First stop: the Fort Street Bridge at Miller Road. This bridge, at the border of Dearborn and Detroit, crosses the Rouge River. Looking north, the ominous stacks of the Ford Rouge steel plant billow black clouds of stinky smoke. Tugboats hug the shore, waiting to steer barges to the Detroit River, and the Morton salt mines lie underneath the southeast side of the bridge. The historic marker on the bridge reads:
On March 7, 1932 in the midst of the Depression, unemployed auto workers, their families and union organizers braved the bitter cold temperatures and gathered at this bridge, intent on marching to the Ford Rouge plant and presenting a list of demands to Henry Ford. Some 3,000 “hunger marchers” paraded down Miller Road. At the city limit Dearborn police blocked their path and hurled tear gas; the marchers responded with rocks and frozen mud. Near Gate #3 the demonstrators were bombarded with water from fire hoses and a barrage of bullets. In the end, five marchers were killed, 19 wounded by gunfire, and numerous others by stones, bricks and clubs. Newspapers alleged that the marchers were Communists but they were in fact people of all political, racial and ethnic backgrounds.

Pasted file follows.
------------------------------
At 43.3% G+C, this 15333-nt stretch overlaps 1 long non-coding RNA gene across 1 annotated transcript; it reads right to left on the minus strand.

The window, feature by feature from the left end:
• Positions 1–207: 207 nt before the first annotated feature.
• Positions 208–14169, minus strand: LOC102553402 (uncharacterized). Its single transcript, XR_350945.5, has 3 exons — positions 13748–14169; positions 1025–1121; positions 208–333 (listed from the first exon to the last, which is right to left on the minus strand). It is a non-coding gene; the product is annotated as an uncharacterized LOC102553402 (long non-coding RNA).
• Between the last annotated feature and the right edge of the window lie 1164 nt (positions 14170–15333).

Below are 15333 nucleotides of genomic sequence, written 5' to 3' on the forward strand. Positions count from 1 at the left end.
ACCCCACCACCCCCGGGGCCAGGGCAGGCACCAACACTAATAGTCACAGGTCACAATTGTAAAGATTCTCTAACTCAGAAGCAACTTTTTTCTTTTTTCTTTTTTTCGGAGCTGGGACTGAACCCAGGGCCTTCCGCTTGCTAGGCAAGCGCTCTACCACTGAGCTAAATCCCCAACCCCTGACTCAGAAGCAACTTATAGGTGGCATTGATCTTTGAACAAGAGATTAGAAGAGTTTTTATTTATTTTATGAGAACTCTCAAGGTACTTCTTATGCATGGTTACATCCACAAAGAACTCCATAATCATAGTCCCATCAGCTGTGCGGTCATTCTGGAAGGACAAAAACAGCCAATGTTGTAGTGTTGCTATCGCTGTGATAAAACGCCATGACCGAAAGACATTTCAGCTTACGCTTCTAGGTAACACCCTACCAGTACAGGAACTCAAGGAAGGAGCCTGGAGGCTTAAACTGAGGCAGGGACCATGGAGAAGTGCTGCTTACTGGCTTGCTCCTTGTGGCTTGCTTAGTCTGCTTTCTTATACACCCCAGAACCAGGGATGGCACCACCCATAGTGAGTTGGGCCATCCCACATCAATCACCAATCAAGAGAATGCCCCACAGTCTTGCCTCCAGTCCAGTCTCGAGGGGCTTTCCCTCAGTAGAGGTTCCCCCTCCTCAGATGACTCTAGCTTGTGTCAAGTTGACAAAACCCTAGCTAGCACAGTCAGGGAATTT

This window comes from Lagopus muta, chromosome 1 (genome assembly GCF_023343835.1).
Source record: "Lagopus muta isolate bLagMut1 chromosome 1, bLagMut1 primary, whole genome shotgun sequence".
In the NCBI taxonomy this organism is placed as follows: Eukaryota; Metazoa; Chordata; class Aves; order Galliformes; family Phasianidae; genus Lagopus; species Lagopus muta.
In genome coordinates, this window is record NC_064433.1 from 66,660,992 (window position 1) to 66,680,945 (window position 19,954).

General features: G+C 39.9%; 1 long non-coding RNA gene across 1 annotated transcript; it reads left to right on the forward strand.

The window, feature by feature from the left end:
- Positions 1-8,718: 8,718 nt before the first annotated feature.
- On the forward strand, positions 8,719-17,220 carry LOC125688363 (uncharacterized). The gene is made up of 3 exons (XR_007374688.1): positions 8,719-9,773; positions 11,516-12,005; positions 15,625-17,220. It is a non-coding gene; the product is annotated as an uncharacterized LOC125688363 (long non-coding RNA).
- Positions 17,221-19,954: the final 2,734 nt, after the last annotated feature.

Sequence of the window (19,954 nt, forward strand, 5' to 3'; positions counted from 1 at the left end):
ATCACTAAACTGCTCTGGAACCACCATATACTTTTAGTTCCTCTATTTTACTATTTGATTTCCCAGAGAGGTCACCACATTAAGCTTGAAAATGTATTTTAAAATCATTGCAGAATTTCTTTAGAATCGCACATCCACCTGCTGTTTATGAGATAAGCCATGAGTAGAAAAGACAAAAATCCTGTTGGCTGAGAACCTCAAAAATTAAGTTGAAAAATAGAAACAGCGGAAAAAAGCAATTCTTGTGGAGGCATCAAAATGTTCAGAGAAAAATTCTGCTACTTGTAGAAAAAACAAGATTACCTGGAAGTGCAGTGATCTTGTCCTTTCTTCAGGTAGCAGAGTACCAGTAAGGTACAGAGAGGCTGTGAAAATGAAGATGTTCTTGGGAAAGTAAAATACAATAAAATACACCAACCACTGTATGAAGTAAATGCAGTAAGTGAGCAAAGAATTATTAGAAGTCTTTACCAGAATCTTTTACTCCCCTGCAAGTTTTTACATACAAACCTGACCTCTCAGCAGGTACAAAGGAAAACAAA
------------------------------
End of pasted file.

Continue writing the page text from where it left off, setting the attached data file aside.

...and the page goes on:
Dave Moore, the last survivor of the Ford Hunger March, just died October 26, 2009. He was 97 years old and a union activist until his death. These are his words about that event:
“When you drive down Miller Road, your tires run over the blood of our martyrs. And when you walk along the street, the soles of your shoes are walking where the blood ran in 1932. We need to tell our young people the story of how people sacrificed their lives to build a movement.”
Next stop: the Miller Road overpass leading to the main entrance of the Rouge plant. This was the catwalk workers used to go from the parking lot to the plant. On May 26, 1937, Walter Reuther and three union associates began to pass out leaflets to workers on the overpass during shift change. Ford was the last auto company to allow the UAW to organize its factories, and was not at all happy about union organizers giving leaflets to his workers.
Twenty-five cars filled with men in sunglasses arrived at the site and warned everyone, including newsmen and the Ladies Auxiliary Brigade, to get out of the area. Reuther and his partners were attacked brutally on that overpass by those thugs while Dearborn police did nothing to stop the violence. Women were beaten, as well, with one police officer pleading, “Stop beating her. You’ll kill her …” One union organizer was pushed off the bridge and fell 30 feet. Another was beaten so badly, he spent months in the hospital with a broken back. I saw the actual photos of the Ford Hunger March and the Battle of the Overpass victims as they lay in pools of blood. The images are horrific.